Join Date: May 2004
Location: Toronto, Canada
I did a lower/stretch on my gen 1 to make it a better drag bike, but I still wanted to keep it streetable with acceptable steering and suspension characteristics. No nitrous, and no plans to.
Started with some math: wanted to be near the top of 5th gear at the end of a quarter mile, and with some estimates of what the trap speed ought to be, that led to the gearing selection. I prefer to do all the ratio changing with the rear sprocket. I ended up at 17/45 (stock is 17/39) and "actual field experience" has been that this seems about right. Keep in mind that not only is this no nitrous, but also no power adders at all. If you have major power adders then use a different estimate of trap speed, and you can always go through at the top of 6th rather than 5th, crunch the numbers.
Now some estimating: 17/45 ought to accelerate about 15% harder than 17/39 (45 divided by 39).
To compensate, we need to make the bike 15% less "wheelie-prone" and a bit more for good measure. If the center of gravity height stays the same height then the distance (in the fore/aft direction) between the center of gravity and the tire contact patch needs to be 15% more (plus a bit more, just to make sure). The C of G of the combined rider and bike is a little rearward of halfway between the front and rear wheels (i.e. about 26ish inches ahead of the stock rear wheel contact patch). Add 15% to get it to where we want it to be and it sounds like a 4 inch stretch. My target was 5 1/2 inches and this is without any lowering.
If you have major power adders that result in the engine making more torque than stock then it needs to be factored in just like the above.
If you want decent steering characteristics for normal road riding then lowering needs to be minimized and you need to keep suspension travel (including the sag measurement) in a normal range. In particular, with the front suspension at full compression, the front fender must not collide with the upper fairing or radiator. If you want to maintain full suspension travel then this sets a boundary on the amount you can lower the bike, and it isn't very much! 10 millimeters or thereabouts. That's what I did.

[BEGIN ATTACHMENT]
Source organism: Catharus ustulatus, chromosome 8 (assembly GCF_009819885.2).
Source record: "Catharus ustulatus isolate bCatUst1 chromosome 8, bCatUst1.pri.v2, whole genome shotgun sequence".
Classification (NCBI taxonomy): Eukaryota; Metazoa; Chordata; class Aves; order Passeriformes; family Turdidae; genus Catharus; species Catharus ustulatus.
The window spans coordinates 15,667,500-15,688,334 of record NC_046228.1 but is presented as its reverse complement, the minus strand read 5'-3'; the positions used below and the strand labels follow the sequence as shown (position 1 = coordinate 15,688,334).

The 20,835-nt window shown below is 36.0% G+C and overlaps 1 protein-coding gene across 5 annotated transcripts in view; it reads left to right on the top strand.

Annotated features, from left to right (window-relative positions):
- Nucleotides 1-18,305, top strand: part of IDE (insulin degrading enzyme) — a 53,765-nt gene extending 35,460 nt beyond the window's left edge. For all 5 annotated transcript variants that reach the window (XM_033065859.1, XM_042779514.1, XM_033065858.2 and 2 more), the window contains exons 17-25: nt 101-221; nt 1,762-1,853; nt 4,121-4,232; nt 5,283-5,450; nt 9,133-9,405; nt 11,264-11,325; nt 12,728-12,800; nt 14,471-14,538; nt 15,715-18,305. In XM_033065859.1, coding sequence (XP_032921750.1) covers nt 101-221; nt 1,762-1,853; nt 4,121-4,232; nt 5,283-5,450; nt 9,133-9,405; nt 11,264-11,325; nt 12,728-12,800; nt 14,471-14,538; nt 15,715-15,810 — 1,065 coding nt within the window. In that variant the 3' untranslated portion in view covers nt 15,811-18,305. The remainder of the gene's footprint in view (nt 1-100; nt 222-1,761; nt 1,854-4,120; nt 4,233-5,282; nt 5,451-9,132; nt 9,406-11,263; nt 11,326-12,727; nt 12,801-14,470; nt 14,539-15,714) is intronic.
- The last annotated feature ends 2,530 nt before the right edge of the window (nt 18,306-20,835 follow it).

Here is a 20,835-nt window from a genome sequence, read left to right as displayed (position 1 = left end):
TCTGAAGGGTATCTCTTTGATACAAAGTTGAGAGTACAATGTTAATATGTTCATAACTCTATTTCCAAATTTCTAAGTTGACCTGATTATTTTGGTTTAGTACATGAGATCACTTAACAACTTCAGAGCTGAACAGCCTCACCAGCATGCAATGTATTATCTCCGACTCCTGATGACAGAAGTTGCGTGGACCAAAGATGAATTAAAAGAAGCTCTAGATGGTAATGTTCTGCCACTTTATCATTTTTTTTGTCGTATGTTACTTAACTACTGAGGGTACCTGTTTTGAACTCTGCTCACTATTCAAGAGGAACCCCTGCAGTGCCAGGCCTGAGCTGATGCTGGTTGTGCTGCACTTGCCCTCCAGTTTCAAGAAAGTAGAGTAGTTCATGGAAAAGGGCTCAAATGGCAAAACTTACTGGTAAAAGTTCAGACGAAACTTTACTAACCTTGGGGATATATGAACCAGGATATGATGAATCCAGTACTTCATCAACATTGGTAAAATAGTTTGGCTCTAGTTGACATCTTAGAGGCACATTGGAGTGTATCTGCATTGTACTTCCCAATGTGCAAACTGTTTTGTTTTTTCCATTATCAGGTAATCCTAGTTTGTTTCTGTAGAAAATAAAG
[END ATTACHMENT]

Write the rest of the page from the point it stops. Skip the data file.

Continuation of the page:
Now it gets tricky; you need to set nominal rear ride height such that it keeps the rake and trail in the same range as stock. The down-angle of the swingarm will raise the rear if you just extend the swingarm, so you need lowering links - in combination with ride-height shims.
I used swingarm extensions, fixed-length lowering links (I seem to recall that they give about 2" lowering if installed without doing anything else), 190/55 rear tire, and some washers under the upper shock mount to fine tune the rear ride height. Initially I used three 1/8" thick washers but I'm now at two 1/8" and one 1/16" washers - I fine tuned this based on how the steering felt.
It took some fiddling with ride-height washers and spring preload to get it worked out but I'm happy with the end result. Steering feel during normal riding is almost normal; it's a wee bit slower/heavier than standard but it's not a bother. Cornering clearance is still good (because it's only lowered by about 10mm ...), suspension compliance seems same as stock (because full compression and rebound travel is available), it doesn't bottom on bumps any more so than it did when stock, and there is still at least *some* swingarm down-angle to give at least *some* anti-squat geometry. And the front fender won't collide with anything, and the suspension will hit mechanical limit before the oil drain plug smacks the ground ... it probably has enough ground clearance to drive off a normal kerb, although I'm not about to try it (again, it's only lowered 10 mm).
It is never going to have as much grip exiting corners as a stock-wheelbase bike. But for a street ridden bike ... it's fine and is actually a silly fun street bike, because the shorter gearing lets the engine get into the power band at sane road speeds ... and because it doesn't steer like a school bus.
A bike with more extreme power adders will need more stretch and/or more lowering ... and more rear tire grip to avoid spinning the tire on takeoff.
Helibars, MRA screen, Ohlins damper, reversed shift pattern, sorted suspension, braided lines, Michelin Pilot Power, all else stock 'coz it's fast enough!
Last edited by GoFaster; 06-28-2011 at 05:18 PM.